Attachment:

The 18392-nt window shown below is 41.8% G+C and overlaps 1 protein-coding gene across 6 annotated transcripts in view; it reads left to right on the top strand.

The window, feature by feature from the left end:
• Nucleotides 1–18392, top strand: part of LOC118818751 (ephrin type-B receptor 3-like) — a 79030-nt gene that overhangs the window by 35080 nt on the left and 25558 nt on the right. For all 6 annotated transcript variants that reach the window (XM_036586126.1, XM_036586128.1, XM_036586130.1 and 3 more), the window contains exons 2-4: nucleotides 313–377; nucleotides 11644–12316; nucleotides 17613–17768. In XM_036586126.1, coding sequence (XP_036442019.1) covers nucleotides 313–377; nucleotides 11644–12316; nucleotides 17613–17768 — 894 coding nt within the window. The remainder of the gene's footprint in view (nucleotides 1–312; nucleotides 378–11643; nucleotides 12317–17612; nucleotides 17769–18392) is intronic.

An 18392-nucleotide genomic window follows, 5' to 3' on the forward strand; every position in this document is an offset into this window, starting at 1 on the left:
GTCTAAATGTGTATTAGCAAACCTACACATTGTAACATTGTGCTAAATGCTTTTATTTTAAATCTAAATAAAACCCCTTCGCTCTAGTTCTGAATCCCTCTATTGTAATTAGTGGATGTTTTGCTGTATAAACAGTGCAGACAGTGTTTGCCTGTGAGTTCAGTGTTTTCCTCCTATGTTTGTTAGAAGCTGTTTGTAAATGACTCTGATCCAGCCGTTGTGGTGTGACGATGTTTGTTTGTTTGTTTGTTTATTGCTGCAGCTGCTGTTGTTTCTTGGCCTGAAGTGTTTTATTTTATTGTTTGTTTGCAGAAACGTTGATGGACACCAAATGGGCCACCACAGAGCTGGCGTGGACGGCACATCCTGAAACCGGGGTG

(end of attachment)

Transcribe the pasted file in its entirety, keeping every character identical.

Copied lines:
The 18392-nt window shown below is 41.8% G+C and overlaps 1 protein-coding gene across 6 annotated transcripts in view; it reads left to right on the top strand.

The window, feature by feature from the left end:
• Nucleotides 1–18392, top strand: part of LOC118818751 (ephrin type-B receptor 3-like) — a 79030-nt gene that overhangs the window by 35080 nt on the left and 25558 nt on the right. For all 6 annotated transcript variants that reach the window (XM_036586126.1, XM_036586128.1, XM_036586130.1 and 3 more), the window contains exons 2-4: nucleotides 313–377; nucleotides 11644–12316; nucleotides 17613–17768. In XM_036586126.1, coding sequence (XP_036442019.1) covers nucleotides 313–377; nucleotides 11644–12316; nucleotides 17613–17768 — 894 coding nt within the window. The remainder of the gene's footprint in view (nucleotides 1–312; nucleotides 378–11643; nucleotides 12317–17612; nucleotides 17769–18392) is intronic.

An 18392-nucleotide genomic window follows, 5' to 3' on the forward strand; every position in this document is an offset into this window, starting at 1 on the left:
GTCTAAATGTGTATTAGCAAACCTACACATTGTAACATTGTGCTAAATGCTTTTATTTTAAATCTAAATAAAACCCCTTCGCTCTAGTTCTGAATCCCTCTATTGTAATTAGTGGATGTTTTGCTGTATAAACAGTGCAGACAGTGTTTGCCTGTGAGTTCAGTGTTTTCCTCCTATGTTTGTTAGAAGCTGTTTGTAAATGACTCTGATCCAGCCGTTGTGGTGTGACGATGTTTGTTTGTTTGTTTGTTTATTGCTGCAGCTGCTGTTGTTTCTTGGCCTGAAGTGTTTTATTTTATTGTTTGTTTGCAGAAACGTTGATGGACACCAAATGGGCCACCACAGAGCTGGCGTGGACGGCACATCCTGAAACCGGGGTG